Monthly Measures: Investigating different payroll errors Monthly Measures: Investigating different payroll errors

Monthly Measures: Investigating different payroll errors
08 Jan 2018

This metric shows the root cause of errors that occur during the payroll process experienced by multinational companies.

Why it’s important

As multinational companies focus on standardisating and automating their end-to-end processes, analysing errors that occur during the payroll process is one way to determine what processes and/or activities are pain points. Insight into this area also helps you prioritise process improvements and/or projects.

Strategic implications

Ironically, errors that occur during the payroll process are rarely the result of activities owned by payroll - most are the result of inefficiencies in upstream processes. The majority of data feeding into the gross-to-net process comes from two primary sources: human resources and time reporting. Therefore, it’s no surprise that errors resulting from human resources contribute to 26 per cent of payroll errors. Time reporting adds another 15 per cent, representing 41 per cent of all errors. Another 10 per cent are direct result of activities that are the responsibility of the payroll.

Companies that know where their payroll errors occur can use this information to facilitate discussions with leaders by helping them fully understand where their support is most needed. It also helps facilitate cross-functional conversations necessary to identify processes that may need to be refined or redesigned.

This situation often occurs when roles and responsibilities are designed to suit individual silos, without focusing on the end-to-end process or that impact of specific activities on the of this process. A good example of this is the termination process which involves line managers, human resources and payroll and represents four per cent of all payroll-related errors. Inefficiencies in the termination process often causes incorrect wage payments, deductions and/or the withholding of tax.

Savvy payroll leaders will use this type of insight to identify what items are key to successfully automating, simplifying and standardising payroll processes, which often results in more efficient and effective processes in other areas too. Even more important, to measuring the impact of an error will provide additional insights help you to prioritise process improvements. For example, if you can demonstrate that 15 per cent of time reporting errors contribute to X per cent of overpayments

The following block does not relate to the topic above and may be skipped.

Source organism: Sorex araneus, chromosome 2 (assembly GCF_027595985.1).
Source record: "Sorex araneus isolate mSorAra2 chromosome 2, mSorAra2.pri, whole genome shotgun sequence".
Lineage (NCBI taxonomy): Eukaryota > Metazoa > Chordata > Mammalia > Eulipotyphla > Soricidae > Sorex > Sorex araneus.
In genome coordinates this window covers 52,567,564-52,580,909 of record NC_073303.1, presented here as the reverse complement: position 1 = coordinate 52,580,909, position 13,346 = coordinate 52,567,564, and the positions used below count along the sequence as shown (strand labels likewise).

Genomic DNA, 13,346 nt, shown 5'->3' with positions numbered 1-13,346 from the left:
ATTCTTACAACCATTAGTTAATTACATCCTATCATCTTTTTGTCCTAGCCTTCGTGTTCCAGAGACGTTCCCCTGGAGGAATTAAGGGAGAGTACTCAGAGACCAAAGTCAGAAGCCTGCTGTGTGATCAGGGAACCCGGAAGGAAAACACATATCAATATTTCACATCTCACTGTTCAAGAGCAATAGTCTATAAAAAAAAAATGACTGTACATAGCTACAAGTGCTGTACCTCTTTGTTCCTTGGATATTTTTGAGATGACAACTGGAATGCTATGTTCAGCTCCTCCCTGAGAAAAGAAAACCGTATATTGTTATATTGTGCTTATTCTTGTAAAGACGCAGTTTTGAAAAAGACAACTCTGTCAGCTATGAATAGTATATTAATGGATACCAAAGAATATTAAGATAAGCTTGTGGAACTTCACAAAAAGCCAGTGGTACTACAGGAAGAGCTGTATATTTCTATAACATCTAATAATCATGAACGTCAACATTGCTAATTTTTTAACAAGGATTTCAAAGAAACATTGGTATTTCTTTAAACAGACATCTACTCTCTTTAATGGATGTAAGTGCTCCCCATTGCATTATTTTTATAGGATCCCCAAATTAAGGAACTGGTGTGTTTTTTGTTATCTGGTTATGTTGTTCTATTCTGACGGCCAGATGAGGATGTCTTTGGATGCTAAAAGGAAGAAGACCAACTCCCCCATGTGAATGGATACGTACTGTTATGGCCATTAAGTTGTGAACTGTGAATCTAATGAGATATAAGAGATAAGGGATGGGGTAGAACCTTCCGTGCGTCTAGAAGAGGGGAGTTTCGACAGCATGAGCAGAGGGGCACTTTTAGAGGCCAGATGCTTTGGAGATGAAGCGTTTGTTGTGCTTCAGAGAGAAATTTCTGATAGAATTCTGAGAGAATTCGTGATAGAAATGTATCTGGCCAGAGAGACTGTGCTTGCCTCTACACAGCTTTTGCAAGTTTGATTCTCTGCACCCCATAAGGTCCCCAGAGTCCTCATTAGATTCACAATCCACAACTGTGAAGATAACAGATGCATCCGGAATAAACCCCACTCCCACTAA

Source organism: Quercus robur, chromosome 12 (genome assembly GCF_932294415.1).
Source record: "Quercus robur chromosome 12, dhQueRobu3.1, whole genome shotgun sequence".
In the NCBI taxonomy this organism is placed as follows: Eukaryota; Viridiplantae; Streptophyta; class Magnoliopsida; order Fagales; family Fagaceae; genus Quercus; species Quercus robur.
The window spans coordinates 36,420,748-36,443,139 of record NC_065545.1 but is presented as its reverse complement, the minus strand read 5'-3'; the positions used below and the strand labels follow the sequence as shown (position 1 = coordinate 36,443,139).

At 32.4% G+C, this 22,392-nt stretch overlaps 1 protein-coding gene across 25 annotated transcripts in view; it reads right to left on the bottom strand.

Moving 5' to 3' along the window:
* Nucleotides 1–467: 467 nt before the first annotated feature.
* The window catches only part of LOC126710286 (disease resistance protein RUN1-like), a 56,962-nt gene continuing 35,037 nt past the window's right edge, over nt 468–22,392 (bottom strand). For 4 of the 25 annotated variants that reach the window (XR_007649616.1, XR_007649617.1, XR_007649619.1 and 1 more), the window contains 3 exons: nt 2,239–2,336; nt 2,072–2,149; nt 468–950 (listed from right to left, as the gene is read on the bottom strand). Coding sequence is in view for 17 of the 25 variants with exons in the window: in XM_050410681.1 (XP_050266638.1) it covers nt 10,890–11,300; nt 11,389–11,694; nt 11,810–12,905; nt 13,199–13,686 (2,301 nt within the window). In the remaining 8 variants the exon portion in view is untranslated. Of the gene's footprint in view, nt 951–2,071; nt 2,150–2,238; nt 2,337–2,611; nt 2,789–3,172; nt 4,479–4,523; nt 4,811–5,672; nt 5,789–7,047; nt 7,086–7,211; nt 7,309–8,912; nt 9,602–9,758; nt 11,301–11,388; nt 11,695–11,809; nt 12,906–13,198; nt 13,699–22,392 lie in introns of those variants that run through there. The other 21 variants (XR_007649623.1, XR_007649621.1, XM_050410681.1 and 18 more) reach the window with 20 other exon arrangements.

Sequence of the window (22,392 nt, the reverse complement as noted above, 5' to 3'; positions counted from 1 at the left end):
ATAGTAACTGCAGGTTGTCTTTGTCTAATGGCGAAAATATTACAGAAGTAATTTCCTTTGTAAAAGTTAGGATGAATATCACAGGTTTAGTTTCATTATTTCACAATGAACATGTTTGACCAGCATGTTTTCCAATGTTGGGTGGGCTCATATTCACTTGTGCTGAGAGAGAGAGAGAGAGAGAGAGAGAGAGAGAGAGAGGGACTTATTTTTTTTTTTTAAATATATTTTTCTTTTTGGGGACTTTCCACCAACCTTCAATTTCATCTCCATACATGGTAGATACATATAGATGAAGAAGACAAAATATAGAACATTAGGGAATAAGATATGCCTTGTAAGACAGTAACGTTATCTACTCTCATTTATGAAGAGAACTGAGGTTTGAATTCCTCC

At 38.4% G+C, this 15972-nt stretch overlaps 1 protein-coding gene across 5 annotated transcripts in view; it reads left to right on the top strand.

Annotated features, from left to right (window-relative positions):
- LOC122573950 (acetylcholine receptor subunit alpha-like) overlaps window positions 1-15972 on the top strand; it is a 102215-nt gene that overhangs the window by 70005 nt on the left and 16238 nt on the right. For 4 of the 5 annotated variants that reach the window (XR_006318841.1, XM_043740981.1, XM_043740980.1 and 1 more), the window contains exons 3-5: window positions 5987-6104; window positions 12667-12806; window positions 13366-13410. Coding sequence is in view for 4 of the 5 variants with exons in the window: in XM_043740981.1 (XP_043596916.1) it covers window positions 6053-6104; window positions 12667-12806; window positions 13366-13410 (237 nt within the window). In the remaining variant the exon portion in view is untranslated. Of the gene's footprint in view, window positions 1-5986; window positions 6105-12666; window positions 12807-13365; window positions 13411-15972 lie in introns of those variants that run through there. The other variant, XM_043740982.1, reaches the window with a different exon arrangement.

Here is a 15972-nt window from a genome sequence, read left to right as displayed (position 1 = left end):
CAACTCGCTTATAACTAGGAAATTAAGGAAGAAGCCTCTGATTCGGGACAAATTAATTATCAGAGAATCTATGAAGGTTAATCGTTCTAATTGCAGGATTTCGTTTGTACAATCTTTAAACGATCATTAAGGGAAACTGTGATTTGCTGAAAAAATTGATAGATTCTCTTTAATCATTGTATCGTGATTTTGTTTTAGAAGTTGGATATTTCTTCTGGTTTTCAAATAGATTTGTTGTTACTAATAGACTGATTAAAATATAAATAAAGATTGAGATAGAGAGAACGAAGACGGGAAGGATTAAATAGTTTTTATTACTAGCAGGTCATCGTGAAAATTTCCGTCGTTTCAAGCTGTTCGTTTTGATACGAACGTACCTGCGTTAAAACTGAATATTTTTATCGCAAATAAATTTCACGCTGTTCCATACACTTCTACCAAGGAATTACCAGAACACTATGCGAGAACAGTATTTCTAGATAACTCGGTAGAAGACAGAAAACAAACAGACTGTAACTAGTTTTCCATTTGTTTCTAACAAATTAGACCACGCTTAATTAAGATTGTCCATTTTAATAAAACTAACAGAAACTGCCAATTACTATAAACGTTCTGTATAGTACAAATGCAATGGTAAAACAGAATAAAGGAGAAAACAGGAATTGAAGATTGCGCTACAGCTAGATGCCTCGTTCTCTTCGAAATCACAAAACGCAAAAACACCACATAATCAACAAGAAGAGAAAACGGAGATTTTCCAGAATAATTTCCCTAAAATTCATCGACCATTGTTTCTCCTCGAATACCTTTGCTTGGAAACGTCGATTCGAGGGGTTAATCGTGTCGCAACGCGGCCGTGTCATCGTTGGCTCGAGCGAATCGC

such information can be used to justify changes in the time reporting process, ultimately reducing payroll leakage.

Finally, as the payroll function becomes increasingly automated, it will becomes even more important to develop analytical skills among payroll staff. This is as true for payrolls that are processed in house as it is for outsourced activities

By Felicia Cheek, Global payroll advisory programme practice
leader and senior business advisor at The Hackett Group

This metric shows the root cause of errors that occur during the payroll process experienced by multinational companies.

Why it’s important

As multinational companies focus on standardisating and automating their end-to-end processes, analysing errors that occur during the payroll process is one way to determine what processes and/or activities are pain points. Insight into this area also helps you prioritise process improvements and/or projects.

Strategic implications

Ironically, errors that occur during the payroll process are rarely the result of activities owned by payroll - most are the result of inefficiencies in upstream processes. The majority of data feeding into the gross-to-net process comes from two primary sources: human resources and time reporting. Therefore, it’s no surprise that errors resulting from human resources contribute to 26 per cent of payroll errors. Time reporting adds another 15 per cent, representing 41 per cent of all errors. Another 10 per cent are direct result of activities that are the responsibility of the payroll.

Companies that know where their payroll errors occur can use this information to facilitate discussions with leaders by helping them fully understand where their support is most needed. It also helps facilitate cross-functional conversations necessary to identify processes that may need to be refined or redesigned.

This situation often occurs when roles and responsibilities are designed to suit individual silos, without focusing on the end-to-end process or that impact of specific activities on the of this process. A good example of this is the termination process which involves line managers, human resources and payroll and represents four per cent of all payroll-related errors. Inefficiencies in the termination process often causes incorrect wage payments, deductions and/or the withholding of tax.

Savvy payroll leaders will use this type of insight to identify what items are key to successfully automating, simplifying and standardising payroll processes, which often results in more efficient and effective processes in other areas too. Even more important, to measuring the impact of an error will provide additional insights help you to prioritise process improvements. For example, if you can demonstrate that 15 per cent of time reporting errors contribute to X per cent of overpayments
such information can be used to justify changes in the time reporting process, ultimately reducing payroll leakage.

Finally, as the payroll function becomes increasingly automated, it will becomes even more important to develop analytical skills among payroll staff. This is as true for payrolls that are processed in house as it is for outsourced activities

By Felicia Cheek, Global payroll advisory programme practice
leader and senior business advisor at The Hackett Group